The stories we read and write

Revision update: It’s coming along. I’m still working on the first eight chapters, where I split one chapter into two, and cut down the others a LOT. I still have some research to finish up that could mean I’ll be making changes, but I feel like I’m making some progress, although small steps. Would still love to have it finished by the end of this month, but time is going by so fast, the end of the year is looking more and more reasonable.

I added a new link to my blogroll of Blogs By Writers today, for MiG Writers, written by the members of a critique group of MG and YA writers.

I found it through a link to their post about the difference between middle-grade and young adult. It’s an older post, but still relevant, interesting and well-researched, but my take away from the whole thing is that definitions are only guidelines.

The article discusses word counts a lot, and I’ve talked about word counts a lot on this blog. Some commentors said word counts don’t matter because the Harry Potter books weren’t within the recommended word counts, but that is only true for the first book, and by the time the first book became a bestseller, J.K. Rowling could write an encyclopedia and the publishers would probably have welcomed it. Well, maybe not, but you get my point. Established writers have different rules.

Another interesting part of the post is what constitutes an MG vs. a YA story-wise. Mostly, it was a coming-of-age-type theme for YA and protagonist around 16-18. For MG, theme is learning about yourself and age is 10-12. Now, again, there are always exceptions. I just finished Suzanne Collins‘ Underland Chronicles series and, although her protagonist is 12, the themes and subject matter are decidedly YA. An editor recently told me that she considered that series YA. It’s much more cut and dry in Collins’ newer books, with her Hunger Games protagonist at 16.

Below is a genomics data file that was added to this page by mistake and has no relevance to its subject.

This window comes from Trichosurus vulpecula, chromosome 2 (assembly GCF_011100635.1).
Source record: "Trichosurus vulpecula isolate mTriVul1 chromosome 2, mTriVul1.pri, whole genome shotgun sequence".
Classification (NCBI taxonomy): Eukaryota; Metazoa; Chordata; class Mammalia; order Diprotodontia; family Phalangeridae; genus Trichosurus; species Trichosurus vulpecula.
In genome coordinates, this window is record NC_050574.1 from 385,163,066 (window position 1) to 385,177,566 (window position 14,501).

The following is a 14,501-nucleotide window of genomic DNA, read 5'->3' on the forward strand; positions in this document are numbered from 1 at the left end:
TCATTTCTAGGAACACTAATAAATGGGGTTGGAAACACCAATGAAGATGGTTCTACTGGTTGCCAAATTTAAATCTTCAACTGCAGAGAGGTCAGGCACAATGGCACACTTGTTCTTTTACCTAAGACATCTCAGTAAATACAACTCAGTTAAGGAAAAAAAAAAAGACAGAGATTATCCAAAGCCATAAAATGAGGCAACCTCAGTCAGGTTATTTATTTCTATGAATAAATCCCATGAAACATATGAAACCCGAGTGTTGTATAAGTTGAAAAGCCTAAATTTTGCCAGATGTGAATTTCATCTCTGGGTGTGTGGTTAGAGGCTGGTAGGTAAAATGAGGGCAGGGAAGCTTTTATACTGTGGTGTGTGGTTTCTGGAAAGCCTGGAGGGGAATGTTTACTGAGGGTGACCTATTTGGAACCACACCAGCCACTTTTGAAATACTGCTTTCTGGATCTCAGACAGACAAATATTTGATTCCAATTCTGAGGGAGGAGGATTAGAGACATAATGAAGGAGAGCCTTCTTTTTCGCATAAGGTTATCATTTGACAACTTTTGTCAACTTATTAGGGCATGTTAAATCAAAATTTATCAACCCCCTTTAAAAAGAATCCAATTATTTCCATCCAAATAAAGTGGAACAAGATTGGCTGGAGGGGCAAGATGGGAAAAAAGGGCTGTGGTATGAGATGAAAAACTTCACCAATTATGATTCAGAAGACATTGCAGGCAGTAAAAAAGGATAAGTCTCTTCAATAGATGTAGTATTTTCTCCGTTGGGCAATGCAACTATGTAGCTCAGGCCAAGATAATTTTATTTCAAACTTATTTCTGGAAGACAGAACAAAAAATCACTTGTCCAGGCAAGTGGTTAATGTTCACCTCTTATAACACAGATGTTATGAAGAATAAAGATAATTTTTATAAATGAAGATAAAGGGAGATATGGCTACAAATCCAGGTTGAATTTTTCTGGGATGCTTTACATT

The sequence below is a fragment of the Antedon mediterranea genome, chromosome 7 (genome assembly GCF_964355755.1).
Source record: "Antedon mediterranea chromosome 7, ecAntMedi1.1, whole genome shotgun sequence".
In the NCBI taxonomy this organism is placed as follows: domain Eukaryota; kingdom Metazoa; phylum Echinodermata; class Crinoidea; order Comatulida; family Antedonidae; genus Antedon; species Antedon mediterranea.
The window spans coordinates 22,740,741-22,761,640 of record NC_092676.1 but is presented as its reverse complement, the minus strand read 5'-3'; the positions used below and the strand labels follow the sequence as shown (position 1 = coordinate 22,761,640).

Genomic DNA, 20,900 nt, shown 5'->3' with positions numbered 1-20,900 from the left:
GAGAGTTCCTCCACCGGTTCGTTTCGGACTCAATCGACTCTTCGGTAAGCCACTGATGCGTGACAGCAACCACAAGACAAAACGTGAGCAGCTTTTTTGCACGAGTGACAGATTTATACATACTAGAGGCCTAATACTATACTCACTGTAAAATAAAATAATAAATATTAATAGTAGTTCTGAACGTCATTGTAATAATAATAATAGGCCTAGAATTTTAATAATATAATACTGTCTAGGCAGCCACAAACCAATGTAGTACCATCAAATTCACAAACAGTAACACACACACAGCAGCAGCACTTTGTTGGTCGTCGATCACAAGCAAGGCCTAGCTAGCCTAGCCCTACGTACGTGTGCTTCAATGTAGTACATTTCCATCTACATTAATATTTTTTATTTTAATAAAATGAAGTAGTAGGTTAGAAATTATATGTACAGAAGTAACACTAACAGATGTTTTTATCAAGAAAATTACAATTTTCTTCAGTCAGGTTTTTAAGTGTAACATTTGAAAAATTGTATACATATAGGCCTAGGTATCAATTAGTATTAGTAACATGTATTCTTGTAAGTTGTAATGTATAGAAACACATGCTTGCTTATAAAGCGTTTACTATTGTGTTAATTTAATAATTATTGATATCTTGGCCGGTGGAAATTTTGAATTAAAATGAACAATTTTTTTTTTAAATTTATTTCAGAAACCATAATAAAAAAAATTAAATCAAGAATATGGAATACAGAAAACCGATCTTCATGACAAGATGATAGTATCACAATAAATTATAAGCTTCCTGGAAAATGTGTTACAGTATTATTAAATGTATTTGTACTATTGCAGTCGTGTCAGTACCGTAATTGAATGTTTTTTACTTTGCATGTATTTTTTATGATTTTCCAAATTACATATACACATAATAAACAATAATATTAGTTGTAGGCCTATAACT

For me, I don’t believe writers should shape their story to these guidelines if something else will work better. I don’t think of middle grade or young adult when I get story ideas. The character’s ages are dictated by the story. I didn’t start my books thinking I wanted to write for a middle-grade audience, it just sort of worked out that way, and one of the book ideas I have is definitely a YA.

The story ideas I get coincide with the kind of stories I like to read, and as a big child myself, I lean toward stories that are fun and take me to another world (not necessarily high fantasy, but something that changes my idea of the current world). To me, Terry Pratchett‘s Disc World series fits that bill, even though all those characters are adult. The stories are simple, exciting, funny and touching. That’s what I love in a story, and most of those kind of books, I’ve found, are middle-grade.

Do you read what you write? How do you think of your stories before you write them?

Write On!

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